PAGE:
New York State Court of Claims

New York State Court of Claims

CHRISTODOULOU v. THE STATE OF NEW YORK, #2004-019-007, Claim No. 94526


Case Information

Claimant short name:
Footnote (claimant name) :

Footnote (defendant name) :

Third-party claimant(s):

Third-party defendant(s):

Claim number(s):
Motion number(s):

Cross-motion number(s):

Claimant's attorney:
Defendant's attorney:
7HON. ELIOT SPITZER, ATTORNEY GENERALBY: Joseph F. Romani, Assistant Attorney General, of counsel
Third-party defendant's attorney:

Signature date:
May 5, 2004

Official citation:

Appellate results:

See also (multicaptioned case)

Claimant, Nick Christodoulou, a pro se inmate, brings this claim alleging he sustained injury as a result of an assault by another inmate which resulted due to negligent supervision of the prison population by the Department of Correctional Services. The trial of this claim was held on February 17, 2004 at the Elmira Correctional Facility (hereinafter "Facility").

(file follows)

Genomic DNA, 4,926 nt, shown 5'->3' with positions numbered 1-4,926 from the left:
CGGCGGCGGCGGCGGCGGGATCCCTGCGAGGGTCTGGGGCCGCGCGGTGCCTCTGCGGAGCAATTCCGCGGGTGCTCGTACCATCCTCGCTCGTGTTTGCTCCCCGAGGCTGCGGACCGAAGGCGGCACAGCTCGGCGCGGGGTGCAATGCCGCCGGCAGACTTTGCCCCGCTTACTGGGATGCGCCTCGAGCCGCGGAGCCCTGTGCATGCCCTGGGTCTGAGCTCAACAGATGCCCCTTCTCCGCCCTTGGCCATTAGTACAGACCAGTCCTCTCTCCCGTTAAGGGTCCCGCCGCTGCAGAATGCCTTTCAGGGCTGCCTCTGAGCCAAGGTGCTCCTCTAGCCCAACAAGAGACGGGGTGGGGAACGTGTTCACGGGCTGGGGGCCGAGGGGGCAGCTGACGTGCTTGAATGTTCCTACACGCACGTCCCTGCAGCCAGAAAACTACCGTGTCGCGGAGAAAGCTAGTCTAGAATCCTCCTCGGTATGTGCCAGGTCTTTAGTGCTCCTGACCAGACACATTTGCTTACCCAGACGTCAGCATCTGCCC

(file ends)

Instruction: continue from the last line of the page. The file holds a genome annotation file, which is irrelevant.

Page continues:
At the trial, claimant testified that on June 17, 1996 at approximately 3:30 p.m., he was attacked by an unknown inmate while in the Field House at said Facility. During the course of that attack, claimant testified that he was assisted by a fellow inmate named Mytias. The altercation, according to claimant, was quelled by correction officers located in the Field House who cuffed claimant and put him against the wall. Claimant testified that while he was against the wall with his hands cuffed behind him, his throat was cut and he was hit about the face and head with a chair, by another unrestrained inmate. Claimant further testified that after the fight he was placed in involuntary protective custody and while in said custody was attacked again by another unknown inmate.

On cross-examination by the Assistant Attorney General, the claimant admitted he did not know his attacker, he had no prior problems with any other inmates at the Facility, nor had he ever relayed to correction officers or the Facility any anticipated problems with other inmates also housed at the Facility. He acknowledged that Inmate Mytias, who allegedly was there to assist him during the course of the fight was charged with a weapons possession violation. Furthermore, the claimant could not identify who the correction officers were at said location or how many were present. After offering his testimony the claimant rested.